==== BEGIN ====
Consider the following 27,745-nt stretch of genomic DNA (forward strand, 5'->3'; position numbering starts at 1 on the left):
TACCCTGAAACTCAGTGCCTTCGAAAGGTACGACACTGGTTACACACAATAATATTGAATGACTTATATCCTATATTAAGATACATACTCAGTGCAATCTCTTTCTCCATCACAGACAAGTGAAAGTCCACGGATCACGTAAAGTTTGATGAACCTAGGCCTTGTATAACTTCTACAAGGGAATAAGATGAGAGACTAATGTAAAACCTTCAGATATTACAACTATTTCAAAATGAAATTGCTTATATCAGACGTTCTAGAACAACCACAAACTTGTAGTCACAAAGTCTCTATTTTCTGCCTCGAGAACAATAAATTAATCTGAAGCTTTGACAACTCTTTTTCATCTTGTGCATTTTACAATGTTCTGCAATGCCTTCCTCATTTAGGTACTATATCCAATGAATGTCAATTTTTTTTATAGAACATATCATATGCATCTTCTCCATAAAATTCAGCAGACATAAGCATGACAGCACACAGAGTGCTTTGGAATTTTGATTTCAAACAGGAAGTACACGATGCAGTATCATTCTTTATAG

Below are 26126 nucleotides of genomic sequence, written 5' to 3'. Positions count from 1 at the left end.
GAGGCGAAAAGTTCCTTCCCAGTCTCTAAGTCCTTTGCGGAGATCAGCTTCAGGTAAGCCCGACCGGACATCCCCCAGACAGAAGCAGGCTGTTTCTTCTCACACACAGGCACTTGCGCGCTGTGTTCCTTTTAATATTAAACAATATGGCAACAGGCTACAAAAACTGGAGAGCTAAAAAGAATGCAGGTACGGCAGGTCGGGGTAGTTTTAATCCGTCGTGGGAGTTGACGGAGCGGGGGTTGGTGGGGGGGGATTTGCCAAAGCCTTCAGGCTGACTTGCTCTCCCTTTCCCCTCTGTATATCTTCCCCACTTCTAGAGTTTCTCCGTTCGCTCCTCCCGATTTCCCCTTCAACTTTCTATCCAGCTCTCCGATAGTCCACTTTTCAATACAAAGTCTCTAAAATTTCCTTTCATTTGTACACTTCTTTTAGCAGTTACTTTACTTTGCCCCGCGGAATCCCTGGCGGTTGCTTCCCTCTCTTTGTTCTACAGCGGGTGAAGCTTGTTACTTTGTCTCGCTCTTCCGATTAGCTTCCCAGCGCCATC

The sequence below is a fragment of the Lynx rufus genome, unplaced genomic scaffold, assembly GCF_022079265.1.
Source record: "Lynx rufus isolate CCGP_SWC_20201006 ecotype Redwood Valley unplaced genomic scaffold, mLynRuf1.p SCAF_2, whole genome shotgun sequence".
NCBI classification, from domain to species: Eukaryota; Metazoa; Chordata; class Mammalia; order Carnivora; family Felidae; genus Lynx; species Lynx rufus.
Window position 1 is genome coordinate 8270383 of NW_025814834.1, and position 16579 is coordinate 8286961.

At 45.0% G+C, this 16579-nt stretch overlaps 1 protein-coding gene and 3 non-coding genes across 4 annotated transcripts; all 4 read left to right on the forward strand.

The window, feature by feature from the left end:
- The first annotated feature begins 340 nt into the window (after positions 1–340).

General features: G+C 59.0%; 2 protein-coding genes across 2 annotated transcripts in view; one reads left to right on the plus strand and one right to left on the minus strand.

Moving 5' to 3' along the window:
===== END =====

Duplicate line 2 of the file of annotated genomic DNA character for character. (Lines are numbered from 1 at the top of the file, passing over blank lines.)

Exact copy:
TACCCTGAAACTCAGTGCCTTCGAAAGGTACGACACTGGTTACACACAATAATATTGAATGACTTATATCCTATATTAAGATACATACTCAGTGCAATCTCTTTCTCCATCACAGACAAGTGAAAGTCCACGGATCACGTAAAGTTTGATGAACCTAGGCCTTGTATAACTTCTACAAGGGAATAAGATGAGAGACTAATGTAAAACCTTCAGATATTACAACTATTTCAAAATGAAATTGCTTATATCAGACGTTCTAGAACAACCACAAACTTGTAGTCACAAAGTCTCTATTTTCTGCCTCGAGAACAATAAATTAATCTGAAGCTTTGACAACTCTTTTTCATCTTGTGCATTTTACAATGTTCTGCAATGCCTTCCTCATTTAGGTACTATATCCAATGAATGTCAATTTTTTTTATAGAACATATCATATGCATCTTCTCCATAAAATTCAGCAGACATAAGCATGACAGCACACAGAGTGCTTTGGAATTTTGATTTCAAACAGGAAGTACACGATGCAGTATCATTCTTTATAG